China, an outsider at this complete auction of several specialties, reigned supreme.
China, 17th century. bronze statuette of Guanyin standing with brown patina and traces of gilding, h. 53.3 cm/20.99 in.
The rule was once again confirmed: estimates of objects from China do not predict their results. The sale began modestly but ended with much higher bids, starting with €346,800 for a 17th-century bronze statuette of Guanyin with a brown patina and traces of gilding. The female deity in the Buddhist pantheon stands with a fly-whisk in her right hand. Her face is serene, and she carries the seated Buddha in a mandorla in front of her hair raised in a bun.
Porcelain was equally coveted. A guan jar decorated with a blue underglaze featuring wild geese in an exotic landscape with bamboo, flowering millet and a stream (h. 28 cm/11.03 in, dia. 34 cm/13.39 in), fetched €108,800. There is no mention of a mark or stamp in the bidding sheet; but presumably it was under the heel, catching the bidders’ attention.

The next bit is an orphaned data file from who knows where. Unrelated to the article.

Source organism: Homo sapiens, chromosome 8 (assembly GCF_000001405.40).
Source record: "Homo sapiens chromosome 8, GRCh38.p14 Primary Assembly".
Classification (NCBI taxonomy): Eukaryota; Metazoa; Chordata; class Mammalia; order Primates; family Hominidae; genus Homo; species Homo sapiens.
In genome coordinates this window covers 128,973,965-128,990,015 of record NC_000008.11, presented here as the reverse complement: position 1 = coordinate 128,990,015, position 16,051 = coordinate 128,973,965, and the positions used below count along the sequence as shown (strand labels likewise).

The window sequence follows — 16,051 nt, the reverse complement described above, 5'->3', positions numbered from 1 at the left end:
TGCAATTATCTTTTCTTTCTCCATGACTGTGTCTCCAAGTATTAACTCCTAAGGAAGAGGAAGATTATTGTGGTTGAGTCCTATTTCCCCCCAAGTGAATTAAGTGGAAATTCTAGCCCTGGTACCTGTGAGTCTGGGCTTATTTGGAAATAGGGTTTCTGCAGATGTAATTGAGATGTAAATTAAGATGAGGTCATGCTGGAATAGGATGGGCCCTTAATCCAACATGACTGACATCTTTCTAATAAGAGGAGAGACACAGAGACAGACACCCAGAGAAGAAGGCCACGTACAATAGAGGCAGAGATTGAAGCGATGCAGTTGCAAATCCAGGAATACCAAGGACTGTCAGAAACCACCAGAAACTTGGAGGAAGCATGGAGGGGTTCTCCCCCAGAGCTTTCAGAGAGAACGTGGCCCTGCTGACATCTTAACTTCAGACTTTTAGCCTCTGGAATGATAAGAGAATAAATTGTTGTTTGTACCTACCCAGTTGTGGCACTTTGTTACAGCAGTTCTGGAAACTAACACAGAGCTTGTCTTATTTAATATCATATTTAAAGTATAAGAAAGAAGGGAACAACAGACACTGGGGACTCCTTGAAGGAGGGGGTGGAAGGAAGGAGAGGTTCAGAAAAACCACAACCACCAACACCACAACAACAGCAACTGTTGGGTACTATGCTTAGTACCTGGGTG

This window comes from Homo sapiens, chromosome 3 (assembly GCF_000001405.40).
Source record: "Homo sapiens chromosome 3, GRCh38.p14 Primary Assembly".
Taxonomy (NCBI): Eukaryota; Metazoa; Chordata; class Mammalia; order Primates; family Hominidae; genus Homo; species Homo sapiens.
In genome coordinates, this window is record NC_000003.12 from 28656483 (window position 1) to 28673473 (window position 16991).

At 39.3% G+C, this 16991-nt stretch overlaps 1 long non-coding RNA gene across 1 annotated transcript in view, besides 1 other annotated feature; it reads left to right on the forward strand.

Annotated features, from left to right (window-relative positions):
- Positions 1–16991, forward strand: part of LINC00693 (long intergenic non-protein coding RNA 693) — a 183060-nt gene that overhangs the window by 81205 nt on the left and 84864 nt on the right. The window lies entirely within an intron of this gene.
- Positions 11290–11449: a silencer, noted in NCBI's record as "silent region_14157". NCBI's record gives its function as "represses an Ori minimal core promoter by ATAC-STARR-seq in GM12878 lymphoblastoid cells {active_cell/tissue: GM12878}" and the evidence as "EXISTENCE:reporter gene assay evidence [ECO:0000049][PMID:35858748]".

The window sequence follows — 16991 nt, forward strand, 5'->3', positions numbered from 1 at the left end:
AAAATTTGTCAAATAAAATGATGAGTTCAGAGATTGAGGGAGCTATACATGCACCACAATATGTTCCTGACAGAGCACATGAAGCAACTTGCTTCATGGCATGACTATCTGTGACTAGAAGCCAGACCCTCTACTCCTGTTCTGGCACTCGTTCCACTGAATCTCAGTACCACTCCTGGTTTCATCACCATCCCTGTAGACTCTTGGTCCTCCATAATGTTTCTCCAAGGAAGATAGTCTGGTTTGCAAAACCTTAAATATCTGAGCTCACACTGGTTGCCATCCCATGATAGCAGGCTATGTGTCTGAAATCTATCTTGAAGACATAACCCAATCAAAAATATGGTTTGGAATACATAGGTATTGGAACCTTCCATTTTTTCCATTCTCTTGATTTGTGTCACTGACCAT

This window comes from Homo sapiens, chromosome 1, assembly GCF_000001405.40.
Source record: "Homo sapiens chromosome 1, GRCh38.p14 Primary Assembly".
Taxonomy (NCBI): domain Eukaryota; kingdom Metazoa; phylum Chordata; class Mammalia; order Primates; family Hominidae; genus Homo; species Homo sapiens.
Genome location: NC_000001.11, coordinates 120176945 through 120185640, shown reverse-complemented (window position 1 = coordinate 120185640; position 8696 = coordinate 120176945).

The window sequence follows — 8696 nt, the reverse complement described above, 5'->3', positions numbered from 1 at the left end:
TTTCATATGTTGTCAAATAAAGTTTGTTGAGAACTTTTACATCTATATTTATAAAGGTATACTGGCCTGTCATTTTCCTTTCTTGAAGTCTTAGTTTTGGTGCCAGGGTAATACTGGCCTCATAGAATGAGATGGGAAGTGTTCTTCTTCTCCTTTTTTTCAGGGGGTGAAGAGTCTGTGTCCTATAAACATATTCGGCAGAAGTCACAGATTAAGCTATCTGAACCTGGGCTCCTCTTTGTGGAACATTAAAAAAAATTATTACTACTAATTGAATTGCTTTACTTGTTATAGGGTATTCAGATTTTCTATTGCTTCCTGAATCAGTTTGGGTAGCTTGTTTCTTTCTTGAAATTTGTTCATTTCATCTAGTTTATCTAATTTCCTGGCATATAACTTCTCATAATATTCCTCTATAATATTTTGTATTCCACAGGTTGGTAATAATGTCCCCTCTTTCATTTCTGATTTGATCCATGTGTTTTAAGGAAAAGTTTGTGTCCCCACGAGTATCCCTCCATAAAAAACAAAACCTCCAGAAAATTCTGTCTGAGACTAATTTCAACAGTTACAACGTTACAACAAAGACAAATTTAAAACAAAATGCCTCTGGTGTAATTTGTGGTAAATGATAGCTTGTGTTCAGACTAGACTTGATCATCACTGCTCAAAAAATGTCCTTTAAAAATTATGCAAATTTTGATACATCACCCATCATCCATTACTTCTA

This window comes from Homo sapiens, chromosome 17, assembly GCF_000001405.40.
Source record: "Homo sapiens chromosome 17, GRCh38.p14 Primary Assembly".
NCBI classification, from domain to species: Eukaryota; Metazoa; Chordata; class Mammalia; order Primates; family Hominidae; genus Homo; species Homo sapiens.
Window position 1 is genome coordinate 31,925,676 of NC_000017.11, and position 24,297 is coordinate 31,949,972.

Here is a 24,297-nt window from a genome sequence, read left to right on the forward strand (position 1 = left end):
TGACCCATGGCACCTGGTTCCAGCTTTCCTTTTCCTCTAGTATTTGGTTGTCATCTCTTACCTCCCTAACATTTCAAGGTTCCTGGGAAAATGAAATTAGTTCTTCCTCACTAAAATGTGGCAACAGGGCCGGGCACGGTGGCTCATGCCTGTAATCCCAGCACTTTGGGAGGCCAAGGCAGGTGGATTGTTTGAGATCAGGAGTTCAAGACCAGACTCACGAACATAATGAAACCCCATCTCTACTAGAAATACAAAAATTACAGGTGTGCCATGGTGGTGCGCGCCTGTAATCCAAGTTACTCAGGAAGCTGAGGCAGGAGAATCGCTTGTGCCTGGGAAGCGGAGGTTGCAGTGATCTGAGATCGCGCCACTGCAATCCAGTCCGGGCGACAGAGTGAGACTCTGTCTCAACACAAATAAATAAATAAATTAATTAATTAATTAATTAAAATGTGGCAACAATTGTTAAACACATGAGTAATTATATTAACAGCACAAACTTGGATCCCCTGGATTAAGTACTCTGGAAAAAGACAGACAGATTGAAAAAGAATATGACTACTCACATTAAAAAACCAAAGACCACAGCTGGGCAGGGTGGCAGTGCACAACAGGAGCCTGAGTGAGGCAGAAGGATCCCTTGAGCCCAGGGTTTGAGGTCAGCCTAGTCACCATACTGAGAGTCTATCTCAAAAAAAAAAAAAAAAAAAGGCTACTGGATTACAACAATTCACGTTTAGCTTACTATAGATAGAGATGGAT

A nearly identical result, €101,120, awaited a large circular wall plaque (dia. 62 cm/24.41 in) fully adorned with enamels of the rose family. The decoration also features a landscape of a mountain, pine trees and rocks with scholars sitting around a table conversing or unfurling a painted scroll, as well as children having tea. The piece dates from the Guangxu period (1875-1908). A large Ming Dynasty ochre and green glazed clay ridge tile (h. 51 cm/20.08 in) depicting an armor-wearing temple guard in a defensive position sold for €10,880. Then the auction leapfrogged to 19th-century Japan: a wakizashi sword (o-tanto) with a grooved blade (l. 36.2 cm/14.26 in) fetched €57,600.